Trout and salmon fishing begins in April and lasts through May. May is also the start of pike and walleye season. In summer, the bass begin to bite, and you can fish perch and sunfish any time of year. Ice fishing is allowed, too.

Clarks Hill Lake, Georgia
Also called Lake J. Strom Thurmond, Clarks Hill is an enormous man - made body of water north of Augusta. It covers more than 71,000 acres and has 1,200 miles of shoreline.

Clarks Hills maintains a good habitat for many freshwater fish. Routine practices, such as felling trees along the shore, keep conditions just right for several species, including largemouth bass, bream, crappie, catfish, stripers, and Bodies.

At Clarks Hill, anglers have plenty of elbow room, too. Numerous recreation areas surround the lake, and there are many fishing piers.

Frequent tournaments occur at Clarks Hill. Forest L. Wood (FLW) Outdoors, for instance, sponsors Bass Fishing League events there annually.

Monroe Lake, Indiana
About 10 miles southeast of Bloomington is one of the best walleye fisheries in Indiana, Monroe Lake. Monroe Lake is a great spot for year - round fishing, with abundant numbers of walleye as well as largemouth bass, blue gill, and yellow perch. Other species include crappy, Bodies, and catfish. During cold winters, ice fishing is permitted as well.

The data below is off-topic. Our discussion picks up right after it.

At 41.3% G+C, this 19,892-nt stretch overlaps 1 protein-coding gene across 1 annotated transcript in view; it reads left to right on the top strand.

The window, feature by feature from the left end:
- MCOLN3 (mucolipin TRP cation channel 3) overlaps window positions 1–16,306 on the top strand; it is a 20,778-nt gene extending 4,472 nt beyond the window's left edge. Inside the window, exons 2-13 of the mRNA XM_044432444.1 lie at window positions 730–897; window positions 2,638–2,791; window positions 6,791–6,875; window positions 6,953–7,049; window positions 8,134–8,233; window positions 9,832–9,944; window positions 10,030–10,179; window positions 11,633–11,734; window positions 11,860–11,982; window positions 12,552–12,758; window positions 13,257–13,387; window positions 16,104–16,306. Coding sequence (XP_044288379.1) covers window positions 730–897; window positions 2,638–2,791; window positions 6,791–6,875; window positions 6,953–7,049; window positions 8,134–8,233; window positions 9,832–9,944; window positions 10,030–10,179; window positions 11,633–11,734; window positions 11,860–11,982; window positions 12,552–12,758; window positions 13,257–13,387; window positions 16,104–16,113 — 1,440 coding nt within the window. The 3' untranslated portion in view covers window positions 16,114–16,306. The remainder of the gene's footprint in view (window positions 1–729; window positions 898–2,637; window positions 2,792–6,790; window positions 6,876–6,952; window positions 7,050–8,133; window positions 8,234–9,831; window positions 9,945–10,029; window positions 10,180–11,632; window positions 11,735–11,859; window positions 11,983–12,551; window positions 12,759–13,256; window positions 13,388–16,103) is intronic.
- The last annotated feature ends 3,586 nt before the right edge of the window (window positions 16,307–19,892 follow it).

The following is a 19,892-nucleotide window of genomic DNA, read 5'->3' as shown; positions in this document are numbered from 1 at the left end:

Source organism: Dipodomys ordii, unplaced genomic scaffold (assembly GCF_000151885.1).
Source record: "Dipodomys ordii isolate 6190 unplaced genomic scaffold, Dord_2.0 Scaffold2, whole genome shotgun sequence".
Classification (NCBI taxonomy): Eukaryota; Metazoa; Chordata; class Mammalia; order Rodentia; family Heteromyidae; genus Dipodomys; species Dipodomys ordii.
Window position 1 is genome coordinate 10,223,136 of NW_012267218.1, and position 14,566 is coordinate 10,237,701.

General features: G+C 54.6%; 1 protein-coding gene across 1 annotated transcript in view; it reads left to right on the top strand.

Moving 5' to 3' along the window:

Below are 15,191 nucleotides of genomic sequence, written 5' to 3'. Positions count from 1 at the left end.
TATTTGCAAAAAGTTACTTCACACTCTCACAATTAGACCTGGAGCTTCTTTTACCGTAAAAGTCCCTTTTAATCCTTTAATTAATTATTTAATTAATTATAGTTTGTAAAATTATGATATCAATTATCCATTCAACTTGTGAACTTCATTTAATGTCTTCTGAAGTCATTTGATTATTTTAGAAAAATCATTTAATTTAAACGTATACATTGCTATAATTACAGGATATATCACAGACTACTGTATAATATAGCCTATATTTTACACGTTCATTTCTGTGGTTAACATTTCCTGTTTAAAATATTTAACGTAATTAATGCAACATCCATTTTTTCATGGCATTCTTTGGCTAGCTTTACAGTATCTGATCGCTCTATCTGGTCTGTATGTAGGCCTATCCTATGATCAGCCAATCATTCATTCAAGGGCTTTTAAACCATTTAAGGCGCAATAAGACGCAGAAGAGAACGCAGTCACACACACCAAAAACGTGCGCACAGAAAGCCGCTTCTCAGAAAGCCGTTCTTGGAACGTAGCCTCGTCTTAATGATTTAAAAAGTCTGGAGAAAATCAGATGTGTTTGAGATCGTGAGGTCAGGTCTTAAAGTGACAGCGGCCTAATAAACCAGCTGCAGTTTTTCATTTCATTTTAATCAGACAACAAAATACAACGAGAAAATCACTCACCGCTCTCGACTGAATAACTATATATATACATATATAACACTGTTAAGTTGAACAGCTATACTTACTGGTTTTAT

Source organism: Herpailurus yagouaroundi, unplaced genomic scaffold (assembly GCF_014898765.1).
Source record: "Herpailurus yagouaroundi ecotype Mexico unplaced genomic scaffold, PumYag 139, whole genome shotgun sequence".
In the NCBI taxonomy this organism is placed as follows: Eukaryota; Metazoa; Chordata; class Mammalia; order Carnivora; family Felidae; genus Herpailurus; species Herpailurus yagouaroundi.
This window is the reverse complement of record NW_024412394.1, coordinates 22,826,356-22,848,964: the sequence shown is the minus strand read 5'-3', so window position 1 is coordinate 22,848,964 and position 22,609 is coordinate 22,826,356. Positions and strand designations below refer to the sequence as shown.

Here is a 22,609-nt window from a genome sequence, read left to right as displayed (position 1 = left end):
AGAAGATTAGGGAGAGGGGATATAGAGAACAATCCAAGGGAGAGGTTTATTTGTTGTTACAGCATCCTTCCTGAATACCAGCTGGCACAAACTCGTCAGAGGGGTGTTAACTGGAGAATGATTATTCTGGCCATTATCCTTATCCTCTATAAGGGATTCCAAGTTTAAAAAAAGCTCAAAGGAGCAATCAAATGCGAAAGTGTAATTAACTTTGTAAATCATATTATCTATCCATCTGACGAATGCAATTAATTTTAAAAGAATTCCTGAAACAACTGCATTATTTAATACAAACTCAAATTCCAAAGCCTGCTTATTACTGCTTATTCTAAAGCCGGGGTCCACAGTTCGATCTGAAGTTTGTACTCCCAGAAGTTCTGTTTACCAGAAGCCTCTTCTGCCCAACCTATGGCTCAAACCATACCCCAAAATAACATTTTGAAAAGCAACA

The largest lake in Indiana, Monroe covers over 10,000 acres. It’s a popular locale for water skiing and boating, too. In October 2010, the National Guard FLW College Fishing Tournament held its Central Regional Championship there.

Lake Okeechobee, Florida
In the language of the Hitchiti Indians, "Okeechobee" means big water, and Lake Okeechobee is certainly that. Forming the headwaters of Florida’s Everglades, it holds a trillion gallons of water and covers 730 square miles.

Once, the Big O was a spectacular locale for fishing. Today, it’s still a good place to cast your line and is a routine stop on the Bassmaster Tournament trail.

Thanks to a number of recent factors, however, including work by the U.S. Army Corps of Engineers and the Florida Fish and Wildlife Conservation Commission (FWC) Lake Okeechobee may soon reclaim its spot as the nation’s premiere sport fishery.

In a 2010 interview with the Miami Herald, FWC biologist Corey Lee said, "We’re seeing eight to 10-inch bass everywhere. There’s a lot of crappie, the highest numbers we’ve seen in five years."

What does that mean? Great fishing, particularly in the next few years.

Smith Mountain Lake, Virginia
Smith Mountain Lake, a 20,600-acre reservoir 40 miles from Lynchburg and Roanoke, leads the state in producing trophy - sized stripers. Blass bass are its most popular species, however, followed by stripers, sunfish, and catfish. The lake also supports a limited number of crappie and musky.

Numerous public boat ramps and marinas are located in adjacent Smith Mountain Lake State Park, which also has picnic areas, campgrounds, cabins, a handicapped-accessible fishing pier, and hiking trails. A golf course is nearby, too.

Smith Mountain Lake is part of the ESPN Bassmaster Elite Series tournament.